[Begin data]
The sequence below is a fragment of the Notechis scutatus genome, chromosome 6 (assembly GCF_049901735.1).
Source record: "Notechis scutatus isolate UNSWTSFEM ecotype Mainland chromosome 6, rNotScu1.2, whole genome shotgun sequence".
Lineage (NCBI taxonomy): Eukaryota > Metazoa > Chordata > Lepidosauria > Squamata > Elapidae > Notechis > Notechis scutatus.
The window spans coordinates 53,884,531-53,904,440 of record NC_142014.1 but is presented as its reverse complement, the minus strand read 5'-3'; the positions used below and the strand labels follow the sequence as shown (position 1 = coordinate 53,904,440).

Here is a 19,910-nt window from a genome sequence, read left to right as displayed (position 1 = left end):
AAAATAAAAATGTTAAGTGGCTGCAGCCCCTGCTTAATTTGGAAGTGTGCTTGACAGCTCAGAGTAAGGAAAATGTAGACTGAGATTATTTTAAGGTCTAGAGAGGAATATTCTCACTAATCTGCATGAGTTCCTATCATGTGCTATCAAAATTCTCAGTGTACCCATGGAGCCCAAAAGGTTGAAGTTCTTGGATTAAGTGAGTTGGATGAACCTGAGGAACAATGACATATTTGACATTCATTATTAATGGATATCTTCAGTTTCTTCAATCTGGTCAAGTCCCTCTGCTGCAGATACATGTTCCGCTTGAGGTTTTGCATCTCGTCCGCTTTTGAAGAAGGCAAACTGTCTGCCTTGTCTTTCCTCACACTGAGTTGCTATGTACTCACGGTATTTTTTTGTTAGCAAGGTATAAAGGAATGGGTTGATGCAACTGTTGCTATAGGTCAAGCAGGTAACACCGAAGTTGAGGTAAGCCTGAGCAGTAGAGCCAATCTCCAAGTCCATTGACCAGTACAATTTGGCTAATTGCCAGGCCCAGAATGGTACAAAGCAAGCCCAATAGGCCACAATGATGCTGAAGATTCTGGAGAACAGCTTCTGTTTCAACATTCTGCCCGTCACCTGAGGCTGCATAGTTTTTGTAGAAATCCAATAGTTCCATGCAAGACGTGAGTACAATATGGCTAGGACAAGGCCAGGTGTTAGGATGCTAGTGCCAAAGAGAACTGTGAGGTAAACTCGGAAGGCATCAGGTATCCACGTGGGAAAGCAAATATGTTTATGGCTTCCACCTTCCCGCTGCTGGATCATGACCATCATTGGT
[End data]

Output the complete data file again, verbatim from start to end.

The sequence below is a fragment of the Notechis scutatus genome, chromosome 6 (assembly GCF_049901735.1).
Source record: "Notechis scutatus isolate UNSWTSFEM ecotype Mainland chromosome 6, rNotScu1.2, whole genome shotgun sequence".
Lineage (NCBI taxonomy): Eukaryota > Metazoa > Chordata > Lepidosauria > Squamata > Elapidae > Notechis > Notechis scutatus.
The window spans coordinates 53,884,531-53,904,440 of record NC_142014.1 but is presented as its reverse complement, the minus strand read 5'-3'; the positions used below and the strand labels follow the sequence as shown (position 1 = coordinate 53,904,440).

Here is a 19,910-nt window from a genome sequence, read left to right as displayed (position 1 = left end):
AAAATAAAAATGTTAAGTGGCTGCAGCCCCTGCTTAATTTGGAAGTGTGCTTGACAGCTCAGAGTAAGGAAAATGTAGACTGAGATTATTTTAAGGTCTAGAGAGGAATATTCTCACTAATCTGCATGAGTTCCTATCATGTGCTATCAAAATTCTCAGTGTACCCATGGAGCCCAAAAGGTTGAAGTTCTTGGATTAAGTGAGTTGGATGAACCTGAGGAACAATGACATATTTGACATTCATTATTAATGGATATCTTCAGTTTCTTCAATCTGGTCAAGTCCCTCTGCTGCAGATACATGTTCCGCTTGAGGTTTTGCATCTCGTCCGCTTTTGAAGAAGGCAAACTGTCTGCCTTGTCTTTCCTCACACTGAGTTGCTATGTACTCACGGTATTTTTTTGTTAGCAAGGTATAAAGGAATGGGTTGATGCAACTGTTGCTATAGGTCAAGCAGGTAACACCGAAGTTGAGGTAAGCCTGAGCAGTAGAGCCAATCTCCAAGTCCATTGACCAGTACAATTTGGCTAATTGCCAGGCCCAGAATGGTACAAAGCAAGCCCAATAGGCCACAATGATGCTGAAGATTCTGGAGAACAGCTTCTGTTTCAACATTCTGCCCGTCACCTGAGGCTGCATAGTTTTTGTAGAAATCCAATAGTTCCATGCAAGACGTGAGTACAATATGGCTAGGACAAGGCCAGGTGTTAGGATGCTAGTGCCAAAGAGAACTGTGAGGTAAACTCGGAAGGCATCAGGTATCCACGTGGGAAAGCAAATATGTTTATGGCTTCCACCTTCCCGCTGCTGGATCATGACCATCATTGGT